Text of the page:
Trusty Kiwi reporter, David Virtue, brings news that the support for the Covenant around the Communion increases even in this week before Christmas. The Southern Cone has voted for the Covenant. This is an interesting development because the Southern Cone is, shall we say, on the more conservative end of the Communion spectrum, and there are opinions aroundabouts that the more conservative are going to vote 'No Covenant'. Anyway, building on my post below about the count having been counted by Mark Harris as 6-1 in favour of the Covenant, I reckon it is now increased to 7-1.
Where is the overall count heading?
I suggest the more that sign up the more likely the C of E is to sign up: it would be doubly embarrassing not to sign up. Not signing would be against the lead of the ABC but it could also be against the tendency of the former colonies (NZ excluded!!). In any case there are plenty of positive reasons for the C of E to sign up to the Covenant. If the C of E signs up I suggest others will pick up on this cue, alongside the cue of the trend of 7-1.
But what about those likely to not sign up? My recent "6-1" post highlighted the possibility that Australia would join ACANZP and TEC in not signing. ACCan is hard to predict - lots of reasons to think it will follow the lead of its sister church below the border, but it has so far shown itself to be somewhat canny in its bending with its discernment of the mind of the Communion. The 'hardcore' GAFCON churches might not sign, but even that is not, in my view, a foregone conclusion. Take Nigeria, for instance, with its CANA branch in North America, itself also part of ACNA: it cannot be unaware that CANA is part of giving ACNA Anglican 'legitimacy' as part of the Communion (albeit a 'legitimacy' not much recognised outside of the conservative end of the Communion spectrum). There is a logic here which leads to the conclusion that in the end Nigeria will sign to the Covenant in order to maintain its Anglican credentials. One might then apply similar logic to Rwanda, Kenya, and Uganda.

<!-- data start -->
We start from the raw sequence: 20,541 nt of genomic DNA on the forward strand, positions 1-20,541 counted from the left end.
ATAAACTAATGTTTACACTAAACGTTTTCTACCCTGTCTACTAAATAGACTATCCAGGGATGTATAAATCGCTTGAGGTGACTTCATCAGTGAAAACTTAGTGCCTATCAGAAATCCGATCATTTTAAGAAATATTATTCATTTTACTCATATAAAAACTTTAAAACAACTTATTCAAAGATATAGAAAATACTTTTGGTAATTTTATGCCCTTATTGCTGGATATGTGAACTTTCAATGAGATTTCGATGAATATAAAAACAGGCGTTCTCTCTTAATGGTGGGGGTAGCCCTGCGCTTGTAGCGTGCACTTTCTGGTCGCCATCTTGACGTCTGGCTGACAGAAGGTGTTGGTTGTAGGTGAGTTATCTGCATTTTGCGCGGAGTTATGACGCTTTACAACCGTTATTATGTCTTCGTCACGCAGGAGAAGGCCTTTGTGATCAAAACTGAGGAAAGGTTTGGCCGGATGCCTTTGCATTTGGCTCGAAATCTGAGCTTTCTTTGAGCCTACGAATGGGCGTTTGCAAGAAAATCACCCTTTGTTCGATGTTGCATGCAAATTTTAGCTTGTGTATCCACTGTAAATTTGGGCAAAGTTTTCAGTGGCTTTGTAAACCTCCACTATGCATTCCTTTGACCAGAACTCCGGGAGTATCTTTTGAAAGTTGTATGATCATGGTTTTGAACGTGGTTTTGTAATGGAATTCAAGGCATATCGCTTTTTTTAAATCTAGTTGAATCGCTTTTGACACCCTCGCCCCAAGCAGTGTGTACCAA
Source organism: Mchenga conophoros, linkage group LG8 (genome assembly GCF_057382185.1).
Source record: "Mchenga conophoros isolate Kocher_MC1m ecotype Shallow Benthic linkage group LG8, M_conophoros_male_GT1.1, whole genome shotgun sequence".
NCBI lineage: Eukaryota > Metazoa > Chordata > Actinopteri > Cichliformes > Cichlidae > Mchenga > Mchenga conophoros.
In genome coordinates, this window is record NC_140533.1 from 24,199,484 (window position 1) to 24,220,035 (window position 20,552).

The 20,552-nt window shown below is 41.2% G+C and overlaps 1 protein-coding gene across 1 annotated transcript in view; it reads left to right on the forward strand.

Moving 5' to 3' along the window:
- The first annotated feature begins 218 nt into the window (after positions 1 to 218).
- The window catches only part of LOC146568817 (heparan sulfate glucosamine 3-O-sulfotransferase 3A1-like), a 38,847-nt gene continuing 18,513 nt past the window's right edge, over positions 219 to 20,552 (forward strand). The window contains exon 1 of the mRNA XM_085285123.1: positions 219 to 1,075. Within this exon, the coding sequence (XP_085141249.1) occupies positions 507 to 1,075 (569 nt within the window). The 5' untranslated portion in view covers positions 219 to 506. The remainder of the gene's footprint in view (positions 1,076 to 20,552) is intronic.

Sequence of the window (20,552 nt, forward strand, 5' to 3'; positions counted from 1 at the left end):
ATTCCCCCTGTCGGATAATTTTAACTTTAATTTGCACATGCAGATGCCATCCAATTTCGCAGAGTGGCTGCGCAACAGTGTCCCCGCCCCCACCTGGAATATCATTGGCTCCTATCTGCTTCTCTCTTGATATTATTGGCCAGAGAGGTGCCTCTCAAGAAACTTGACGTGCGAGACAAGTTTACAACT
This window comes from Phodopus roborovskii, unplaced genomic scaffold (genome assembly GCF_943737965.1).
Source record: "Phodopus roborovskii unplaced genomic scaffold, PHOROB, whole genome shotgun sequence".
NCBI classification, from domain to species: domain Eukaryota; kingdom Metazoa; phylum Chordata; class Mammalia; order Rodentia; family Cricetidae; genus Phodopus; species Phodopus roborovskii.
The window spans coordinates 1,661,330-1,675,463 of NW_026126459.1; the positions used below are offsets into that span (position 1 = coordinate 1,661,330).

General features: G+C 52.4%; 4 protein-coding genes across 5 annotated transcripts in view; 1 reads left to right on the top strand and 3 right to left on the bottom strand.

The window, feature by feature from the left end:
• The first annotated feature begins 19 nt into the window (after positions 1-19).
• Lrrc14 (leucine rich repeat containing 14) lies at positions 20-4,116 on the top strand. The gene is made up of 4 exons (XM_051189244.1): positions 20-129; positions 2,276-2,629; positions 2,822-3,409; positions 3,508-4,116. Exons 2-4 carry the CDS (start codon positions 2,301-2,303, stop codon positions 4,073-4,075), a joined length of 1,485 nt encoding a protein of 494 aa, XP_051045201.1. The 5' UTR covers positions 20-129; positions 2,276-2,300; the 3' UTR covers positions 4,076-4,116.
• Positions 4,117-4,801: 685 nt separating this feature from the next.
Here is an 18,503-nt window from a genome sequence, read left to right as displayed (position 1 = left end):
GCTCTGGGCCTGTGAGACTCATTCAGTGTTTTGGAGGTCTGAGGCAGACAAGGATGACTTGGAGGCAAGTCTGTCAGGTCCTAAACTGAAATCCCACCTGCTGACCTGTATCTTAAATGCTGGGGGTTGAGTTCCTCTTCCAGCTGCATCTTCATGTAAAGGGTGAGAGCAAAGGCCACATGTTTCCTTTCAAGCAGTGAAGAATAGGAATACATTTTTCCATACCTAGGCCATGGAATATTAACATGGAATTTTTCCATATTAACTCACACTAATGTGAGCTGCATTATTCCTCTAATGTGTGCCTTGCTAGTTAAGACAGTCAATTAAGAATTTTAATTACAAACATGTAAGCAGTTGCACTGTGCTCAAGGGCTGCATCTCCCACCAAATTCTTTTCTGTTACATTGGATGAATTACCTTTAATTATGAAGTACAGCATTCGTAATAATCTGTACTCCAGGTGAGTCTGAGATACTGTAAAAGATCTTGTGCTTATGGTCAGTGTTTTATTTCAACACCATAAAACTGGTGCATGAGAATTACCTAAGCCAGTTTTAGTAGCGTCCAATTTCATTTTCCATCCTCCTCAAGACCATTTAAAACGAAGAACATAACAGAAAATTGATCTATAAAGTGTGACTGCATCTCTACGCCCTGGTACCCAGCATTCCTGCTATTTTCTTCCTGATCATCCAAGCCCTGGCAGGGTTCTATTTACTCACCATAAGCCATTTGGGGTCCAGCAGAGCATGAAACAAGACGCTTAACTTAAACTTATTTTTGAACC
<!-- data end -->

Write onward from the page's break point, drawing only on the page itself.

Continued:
So, in my view, 35-3 is not inconceivable. Realistically this one and that one will surprise us (one way or another) and the final count could be 31-7 or 30-8. Or some other figure if there are abstentions.
Incidentally I said earlier this week that my view is that the Covenant needs 80% minimum support to be workable in the life of the Communion. That means a 31-7 vote or better (30-8 is 78.9% support for the Covenant).
And, I agree with those who say the vote of the C of E is decisive: a no from the C of E would make a nonsense of the Covenant as a Communion document.